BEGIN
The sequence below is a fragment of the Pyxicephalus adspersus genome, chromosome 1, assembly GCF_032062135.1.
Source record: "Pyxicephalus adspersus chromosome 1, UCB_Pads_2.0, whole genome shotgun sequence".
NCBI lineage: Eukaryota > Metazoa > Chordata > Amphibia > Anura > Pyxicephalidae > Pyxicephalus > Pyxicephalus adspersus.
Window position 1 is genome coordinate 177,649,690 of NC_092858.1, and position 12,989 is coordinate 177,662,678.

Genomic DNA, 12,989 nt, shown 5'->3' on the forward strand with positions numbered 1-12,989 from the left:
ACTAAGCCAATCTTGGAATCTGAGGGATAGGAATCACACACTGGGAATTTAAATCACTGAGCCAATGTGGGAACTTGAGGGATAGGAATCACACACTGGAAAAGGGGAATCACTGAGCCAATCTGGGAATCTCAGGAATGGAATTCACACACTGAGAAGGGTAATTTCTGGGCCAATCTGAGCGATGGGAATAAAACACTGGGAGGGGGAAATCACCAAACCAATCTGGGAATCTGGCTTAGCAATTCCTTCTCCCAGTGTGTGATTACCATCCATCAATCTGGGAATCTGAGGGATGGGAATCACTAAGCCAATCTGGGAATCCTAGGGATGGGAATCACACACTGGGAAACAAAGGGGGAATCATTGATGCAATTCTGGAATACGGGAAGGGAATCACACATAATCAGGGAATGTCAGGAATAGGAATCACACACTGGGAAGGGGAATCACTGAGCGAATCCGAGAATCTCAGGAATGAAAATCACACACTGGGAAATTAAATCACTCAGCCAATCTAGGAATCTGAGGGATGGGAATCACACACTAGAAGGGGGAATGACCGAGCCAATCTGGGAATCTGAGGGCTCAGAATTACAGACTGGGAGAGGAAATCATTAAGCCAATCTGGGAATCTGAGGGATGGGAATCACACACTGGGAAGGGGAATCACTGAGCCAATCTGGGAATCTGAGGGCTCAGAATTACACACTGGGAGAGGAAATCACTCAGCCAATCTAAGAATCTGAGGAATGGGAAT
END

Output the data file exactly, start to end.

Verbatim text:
The sequence below is a fragment of the Pyxicephalus adspersus genome, chromosome 1, assembly GCF_032062135.1.
Source record: "Pyxicephalus adspersus chromosome 1, UCB_Pads_2.0, whole genome shotgun sequence".
NCBI lineage: Eukaryota > Metazoa > Chordata > Amphibia > Anura > Pyxicephalidae > Pyxicephalus > Pyxicephalus adspersus.
Window position 1 is genome coordinate 177,649,690 of NC_092858.1, and position 12,989 is coordinate 177,662,678.

Genomic DNA, 12,989 nt, shown 5'->3' on the forward strand with positions numbered 1-12,989 from the left:
ACTAAGCCAATCTTGGAATCTGAGGGATAGGAATCACACACTGGGAATTTAAATCACTGAGCCAATGTGGGAACTTGAGGGATAGGAATCACACACTGGAAAAGGGGAATCACTGAGCCAATCTGGGAATCTCAGGAATGGAATTCACACACTGAGAAGGGTAATTTCTGGGCCAATCTGAGCGATGGGAATAAAACACTGGGAGGGGGAAATCACCAAACCAATCTGGGAATCTGGCTTAGCAATTCCTTCTCCCAGTGTGTGATTACCATCCATCAATCTGGGAATCTGAGGGATGGGAATCACTAAGCCAATCTGGGAATCCTAGGGATGGGAATCACACACTGGGAAACAAAGGGGGAATCATTGATGCAATTCTGGAATACGGGAAGGGAATCACACATAATCAGGGAATGTCAGGAATAGGAATCACACACTGGGAAGGGGAATCACTGAGCGAATCCGAGAATCTCAGGAATGAAAATCACACACTGGGAAATTAAATCACTCAGCCAATCTAGGAATCTGAGGGATGGGAATCACACACTAGAAGGGGGAATGACCGAGCCAATCTGGGAATCTGAGGGCTCAGAATTACAGACTGGGAGAGGAAATCATTAAGCCAATCTGGGAATCTGAGGGATGGGAATCACACACTGGGAAGGGGAATCACTGAGCCAATCTGGGAATCTGAGGGCTCAGAATTACACACTGGGAGAGGAAATCACTCAGCCAATCTAAGAATCTGAGGAATGGGAAT